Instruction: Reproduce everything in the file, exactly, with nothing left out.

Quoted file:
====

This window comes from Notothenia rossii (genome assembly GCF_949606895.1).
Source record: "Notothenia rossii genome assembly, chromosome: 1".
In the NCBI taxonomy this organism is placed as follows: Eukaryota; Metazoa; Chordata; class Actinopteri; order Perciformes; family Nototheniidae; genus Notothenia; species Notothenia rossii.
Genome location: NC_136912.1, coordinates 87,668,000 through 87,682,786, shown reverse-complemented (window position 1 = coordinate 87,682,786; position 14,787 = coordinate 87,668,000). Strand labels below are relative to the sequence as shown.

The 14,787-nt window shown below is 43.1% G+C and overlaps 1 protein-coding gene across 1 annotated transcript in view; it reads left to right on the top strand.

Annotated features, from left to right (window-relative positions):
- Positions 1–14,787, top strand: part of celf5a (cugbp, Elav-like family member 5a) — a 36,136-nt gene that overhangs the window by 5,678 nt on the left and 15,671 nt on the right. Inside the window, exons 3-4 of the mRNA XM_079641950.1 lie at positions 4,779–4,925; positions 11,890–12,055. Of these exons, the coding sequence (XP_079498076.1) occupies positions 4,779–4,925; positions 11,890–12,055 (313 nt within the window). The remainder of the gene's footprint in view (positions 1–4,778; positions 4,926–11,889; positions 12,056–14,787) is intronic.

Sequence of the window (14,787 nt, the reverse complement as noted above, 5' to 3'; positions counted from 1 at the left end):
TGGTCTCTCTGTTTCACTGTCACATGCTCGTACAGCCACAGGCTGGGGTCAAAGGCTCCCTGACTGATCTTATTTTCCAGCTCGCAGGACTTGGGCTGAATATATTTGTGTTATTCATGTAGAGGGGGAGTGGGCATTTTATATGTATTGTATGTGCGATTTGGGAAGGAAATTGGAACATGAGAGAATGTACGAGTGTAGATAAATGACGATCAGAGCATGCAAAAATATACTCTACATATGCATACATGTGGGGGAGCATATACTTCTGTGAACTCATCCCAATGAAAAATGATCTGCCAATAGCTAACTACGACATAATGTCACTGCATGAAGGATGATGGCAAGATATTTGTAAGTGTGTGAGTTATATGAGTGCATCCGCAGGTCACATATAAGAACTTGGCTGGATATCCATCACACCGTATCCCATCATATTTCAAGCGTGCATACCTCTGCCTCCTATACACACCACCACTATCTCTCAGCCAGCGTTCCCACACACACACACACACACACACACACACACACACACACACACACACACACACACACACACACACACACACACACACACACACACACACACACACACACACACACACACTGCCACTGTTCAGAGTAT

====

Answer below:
This window comes from Notothenia rossii (genome assembly GCF_949606895.1).
Source record: "Notothenia rossii genome assembly, chromosome: 1".
In the NCBI taxonomy this organism is placed as follows: Eukaryota; Metazoa; Chordata; class Actinopteri; order Perciformes; family Nototheniidae; genus Notothenia; species Notothenia rossii.
Genome location: NC_136912.1, coordinates 87,668,000 through 87,682,786, shown reverse-complemented (window position 1 = coordinate 87,682,786; position 14,787 = coordinate 87,668,000). Strand labels below are relative to the sequence as shown.

The 14,787-nt window shown below is 43.1% G+C and overlaps 1 protein-coding gene across 1 annotated transcript in view; it reads left to right on the top strand.

Annotated features, from left to right (window-relative positions):
- Positions 1–14,787, top strand: part of celf5a (cugbp, Elav-like family member 5a) — a 36,136-nt gene that overhangs the window by 5,678 nt on the left and 15,671 nt on the right. Inside the window, exons 3-4 of the mRNA XM_079641950.1 lie at positions 4,779–4,925; positions 11,890–12,055. Of these exons, the coding sequence (XP_079498076.1) occupies positions 4,779–4,925; positions 11,890–12,055 (313 nt within the window). The remainder of the gene's footprint in view (positions 1–4,778; positions 4,926–11,889; positions 12,056–14,787) is intronic.

Sequence of the window (14,787 nt, the reverse complement as noted above, 5' to 3'; positions counted from 1 at the left end):
TGGTCTCTCTGTTTCACTGTCACATGCTCGTACAGCCACAGGCTGGGGTCAAAGGCTCCCTGACTGATCTTATTTTCCAGCTCGCAGGACTTGGGCTGAATATATTTGTGTTATTCATGTAGAGGGGGAGTGGGCATTTTATATGTATTGTATGTGCGATTTGGGAAGGAAATTGGAACATGAGAGAATGTACGAGTGTAGATAAATGACGATCAGAGCATGCAAAAATATACTCTACATATGCATACATGTGGGGGAGCATATACTTCTGTGAACTCATCCCAATGAAAAATGATCTGCCAATAGCTAACTACGACATAATGTCACTGCATGAAGGATGATGGCAAGATATTTGTAAGTGTGTGAGTTATATGAGTGCATCCGCAGGTCACATATAAGAACTTGGCTGGATATCCATCACACCGTATCCCATCATATTTCAAGCGTGCATACCTCTGCCTCCTATACACACCACCACTATCTCTCAGCCAGCGTTCCCACACACACACACACACACACACACACACACACACACACACACACACACACACACACACACACACACACACACACACACACACACACACACACACACACACACACACACTGCCACTGTTCAGAGTAT